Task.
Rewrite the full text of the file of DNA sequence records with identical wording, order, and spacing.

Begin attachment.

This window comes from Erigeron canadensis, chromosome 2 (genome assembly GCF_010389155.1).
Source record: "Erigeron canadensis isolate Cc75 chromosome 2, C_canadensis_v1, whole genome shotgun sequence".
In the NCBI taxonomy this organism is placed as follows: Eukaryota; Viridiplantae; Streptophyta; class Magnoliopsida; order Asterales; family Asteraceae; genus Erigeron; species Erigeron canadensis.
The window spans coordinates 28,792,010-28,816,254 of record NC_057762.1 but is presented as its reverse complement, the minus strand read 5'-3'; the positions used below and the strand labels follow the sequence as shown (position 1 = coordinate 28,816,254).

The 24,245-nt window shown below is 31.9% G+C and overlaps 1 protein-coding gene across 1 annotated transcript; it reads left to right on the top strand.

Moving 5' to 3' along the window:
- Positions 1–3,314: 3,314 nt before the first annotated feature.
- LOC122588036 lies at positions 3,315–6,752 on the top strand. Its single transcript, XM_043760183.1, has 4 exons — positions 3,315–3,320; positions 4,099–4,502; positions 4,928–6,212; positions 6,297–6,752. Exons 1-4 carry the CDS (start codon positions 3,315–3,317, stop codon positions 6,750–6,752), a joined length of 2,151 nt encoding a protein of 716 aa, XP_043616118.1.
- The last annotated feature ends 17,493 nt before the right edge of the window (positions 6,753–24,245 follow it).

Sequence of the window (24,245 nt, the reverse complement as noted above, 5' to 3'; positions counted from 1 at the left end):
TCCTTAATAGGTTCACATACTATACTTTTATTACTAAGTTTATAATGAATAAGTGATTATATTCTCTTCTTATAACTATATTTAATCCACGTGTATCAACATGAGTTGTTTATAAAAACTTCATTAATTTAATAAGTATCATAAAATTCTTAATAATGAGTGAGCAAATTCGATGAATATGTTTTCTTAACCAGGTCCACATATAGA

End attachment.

This window comes from Erigeron canadensis, chromosome 2 (genome assembly GCF_010389155.1).
Source record: "Erigeron canadensis isolate Cc75 chromosome 2, C_canadensis_v1, whole genome shotgun sequence".
In the NCBI taxonomy this organism is placed as follows: Eukaryota; Viridiplantae; Streptophyta; class Magnoliopsida; order Asterales; family Asteraceae; genus Erigeron; species Erigeron canadensis.
The window spans coordinates 28,792,010-28,816,254 of record NC_057762.1 but is presented as its reverse complement, the minus strand read 5'-3'; the positions used below and the strand labels follow the sequence as shown (position 1 = coordinate 28,816,254).

The 24,245-nt window shown below is 31.9% G+C and overlaps 1 protein-coding gene across 1 annotated transcript; it reads left to right on the top strand.

Moving 5' to 3' along the window:
- Positions 1–3,314: 3,314 nt before the first annotated feature.
- LOC122588036 lies at positions 3,315–6,752 on the top strand. Its single transcript, XM_043760183.1, has 4 exons — positions 3,315–3,320; positions 4,099–4,502; positions 4,928–6,212; positions 6,297–6,752. Exons 1-4 carry the CDS (start codon positions 3,315–3,317, stop codon positions 6,750–6,752), a joined length of 2,151 nt encoding a protein of 716 aa, XP_043616118.1.
- The last annotated feature ends 17,493 nt before the right edge of the window (positions 6,753–24,245 follow it).

Sequence of the window (24,245 nt, the reverse complement as noted above, 5' to 3'; positions counted from 1 at the left end):
TCCTTAATAGGTTCACATACTATACTTTTATTACTAAGTTTATAATGAATAAGTGATTATATTCTCTTCTTATAACTATATTTAATCCACGTGTATCAACATGAGTTGTTTATAAAAACTTCATTAATTTAATAAGTATCATAAAATTCTTAATAATGAGTGAGCAAATTCGATGAATATGTTTTCTTAACCAGGTCCACATATAGA